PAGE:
Like Rodg, I’ve worked in LE for a long time, front end (patrol/investigations) and back-end (corrections). After working with real criminals for that time, I’ve come to the same conclusion he has. If you really want to address the problem in a meaningful, permanent, and effective way, we’re going to have to put peoples’ lights out. Everyone inside the system from the Judges on down knows this, but there’s those pesky Constitutional principles, which is why nothing really effective will get done about this.

    I agree with legalizing MJ, but I have a little concern/reservation about where that will lead, partially from the slippery slope argument that it may lead to legalizing harder drugs. More concerning to me however, are the horticulturalists who have made modern pot exponentially stronger than the pot of the 60s. How potent will the pot of the 2040s be? Still, even our modern MJ does not have worse effects than alcohol from a societal standpoint.

    Invade or bomb Columbia and Mexico? Well, we’ve been in Afghanistan for 12 years and we haven’t stopped the opium coming out of there. By some reports, we’ve made it safer to grow and export and the net quantity has increased lately. You’d think if hard drugs fund terrorism, it would be doing so there, and therefore it would be a prime mission to address the poppy fields, yet…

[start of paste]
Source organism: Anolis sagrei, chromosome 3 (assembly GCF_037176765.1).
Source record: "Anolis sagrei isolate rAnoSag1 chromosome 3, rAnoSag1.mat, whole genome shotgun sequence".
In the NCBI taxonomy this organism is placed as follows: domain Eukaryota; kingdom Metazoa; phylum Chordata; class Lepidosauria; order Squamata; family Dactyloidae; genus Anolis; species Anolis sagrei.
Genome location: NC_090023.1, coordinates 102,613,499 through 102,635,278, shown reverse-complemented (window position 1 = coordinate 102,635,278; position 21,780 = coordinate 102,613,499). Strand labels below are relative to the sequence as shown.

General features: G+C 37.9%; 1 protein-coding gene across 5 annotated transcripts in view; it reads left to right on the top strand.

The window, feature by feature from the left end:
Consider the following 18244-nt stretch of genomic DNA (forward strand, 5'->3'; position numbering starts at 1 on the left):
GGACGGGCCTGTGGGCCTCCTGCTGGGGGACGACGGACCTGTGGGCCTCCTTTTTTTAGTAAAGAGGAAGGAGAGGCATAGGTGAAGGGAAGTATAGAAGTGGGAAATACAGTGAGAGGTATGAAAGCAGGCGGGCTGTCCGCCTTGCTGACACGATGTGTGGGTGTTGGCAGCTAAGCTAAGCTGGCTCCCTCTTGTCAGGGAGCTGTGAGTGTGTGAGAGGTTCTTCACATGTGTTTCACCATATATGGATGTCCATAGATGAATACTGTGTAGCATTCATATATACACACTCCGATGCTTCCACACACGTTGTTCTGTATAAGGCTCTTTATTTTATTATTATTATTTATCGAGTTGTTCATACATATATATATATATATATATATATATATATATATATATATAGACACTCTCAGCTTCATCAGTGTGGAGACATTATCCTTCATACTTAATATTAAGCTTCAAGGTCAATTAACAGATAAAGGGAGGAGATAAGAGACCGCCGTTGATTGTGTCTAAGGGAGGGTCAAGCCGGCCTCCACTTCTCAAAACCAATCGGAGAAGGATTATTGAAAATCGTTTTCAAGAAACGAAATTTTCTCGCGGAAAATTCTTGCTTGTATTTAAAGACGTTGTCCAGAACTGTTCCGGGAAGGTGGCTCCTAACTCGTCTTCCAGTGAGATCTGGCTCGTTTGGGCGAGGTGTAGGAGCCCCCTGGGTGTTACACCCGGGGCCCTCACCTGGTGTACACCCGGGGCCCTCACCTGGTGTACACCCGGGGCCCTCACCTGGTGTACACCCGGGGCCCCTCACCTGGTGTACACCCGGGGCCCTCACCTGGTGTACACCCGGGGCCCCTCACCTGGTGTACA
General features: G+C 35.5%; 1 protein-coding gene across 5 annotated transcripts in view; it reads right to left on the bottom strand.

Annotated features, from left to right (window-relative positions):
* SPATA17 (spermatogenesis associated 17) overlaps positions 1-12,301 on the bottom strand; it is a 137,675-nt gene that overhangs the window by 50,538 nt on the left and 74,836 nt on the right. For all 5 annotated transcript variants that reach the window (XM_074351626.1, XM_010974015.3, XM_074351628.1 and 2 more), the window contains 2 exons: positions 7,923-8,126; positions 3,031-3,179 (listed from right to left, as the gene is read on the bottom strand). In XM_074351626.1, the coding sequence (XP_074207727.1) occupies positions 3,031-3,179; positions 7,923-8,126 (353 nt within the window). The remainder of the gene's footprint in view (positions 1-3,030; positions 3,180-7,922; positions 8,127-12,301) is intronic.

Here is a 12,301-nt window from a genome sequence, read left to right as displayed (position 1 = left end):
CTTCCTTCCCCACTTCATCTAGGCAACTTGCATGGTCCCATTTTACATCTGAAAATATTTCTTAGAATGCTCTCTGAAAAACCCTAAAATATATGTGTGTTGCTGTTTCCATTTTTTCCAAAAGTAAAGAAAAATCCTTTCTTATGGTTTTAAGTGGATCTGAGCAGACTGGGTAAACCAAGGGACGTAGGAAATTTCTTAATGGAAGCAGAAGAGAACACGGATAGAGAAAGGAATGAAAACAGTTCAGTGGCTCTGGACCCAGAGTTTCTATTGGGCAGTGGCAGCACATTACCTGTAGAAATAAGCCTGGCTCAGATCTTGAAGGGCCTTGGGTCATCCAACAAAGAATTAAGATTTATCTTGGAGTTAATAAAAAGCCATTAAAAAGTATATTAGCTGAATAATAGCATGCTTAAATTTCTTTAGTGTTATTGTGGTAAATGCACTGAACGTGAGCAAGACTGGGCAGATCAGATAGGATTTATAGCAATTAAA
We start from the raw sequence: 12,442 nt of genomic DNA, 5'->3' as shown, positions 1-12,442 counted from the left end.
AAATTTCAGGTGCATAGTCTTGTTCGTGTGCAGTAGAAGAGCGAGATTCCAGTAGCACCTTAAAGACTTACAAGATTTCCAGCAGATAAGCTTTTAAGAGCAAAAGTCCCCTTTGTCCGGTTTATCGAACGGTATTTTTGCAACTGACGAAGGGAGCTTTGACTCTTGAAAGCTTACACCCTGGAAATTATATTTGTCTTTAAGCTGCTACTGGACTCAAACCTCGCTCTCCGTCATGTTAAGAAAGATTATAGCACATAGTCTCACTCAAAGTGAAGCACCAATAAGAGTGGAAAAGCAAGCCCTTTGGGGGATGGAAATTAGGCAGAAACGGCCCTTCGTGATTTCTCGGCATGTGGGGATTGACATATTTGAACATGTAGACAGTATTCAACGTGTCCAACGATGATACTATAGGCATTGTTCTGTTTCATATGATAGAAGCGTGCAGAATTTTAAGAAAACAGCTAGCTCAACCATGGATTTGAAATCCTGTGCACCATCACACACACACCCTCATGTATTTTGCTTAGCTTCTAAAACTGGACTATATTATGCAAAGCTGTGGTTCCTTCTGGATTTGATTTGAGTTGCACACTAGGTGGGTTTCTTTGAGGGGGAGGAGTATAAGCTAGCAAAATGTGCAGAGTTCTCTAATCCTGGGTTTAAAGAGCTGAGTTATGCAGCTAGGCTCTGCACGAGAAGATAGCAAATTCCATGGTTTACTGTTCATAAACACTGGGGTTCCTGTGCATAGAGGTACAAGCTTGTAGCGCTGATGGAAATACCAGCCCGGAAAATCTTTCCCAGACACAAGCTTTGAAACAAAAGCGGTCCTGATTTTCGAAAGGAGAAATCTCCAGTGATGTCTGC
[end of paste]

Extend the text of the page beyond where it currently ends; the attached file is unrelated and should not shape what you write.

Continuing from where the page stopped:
I really think the link in the chain which is easiest to break is border security. Current and past administrations have never done enough meaningful improvements to a finite (yes, BIG, but still finite) problem which IS solvable to a large degree. Would a real fence (really a zone a few miles wide with fence, barbed wire entanglements, motion sensors, counter-tunnelling obstacles, patrolled by USBP in the surplus MRAPs the Army is trying to get rid of plus cameras and UAVs [which I think you’ve covered here, Chuck]) and many fewer, much-more-highly interdicted crossings be that expensive compared to the dilution of funds across all areas of the War on Drugs? I think it would be down-right affordable! Naturally, with the land border secured, the maritime border would be attacked, so the CG, especially D8, D7, and D11 would need equally strong reinforcement. This would be a huge surge in CG funding, equipment, and personnel.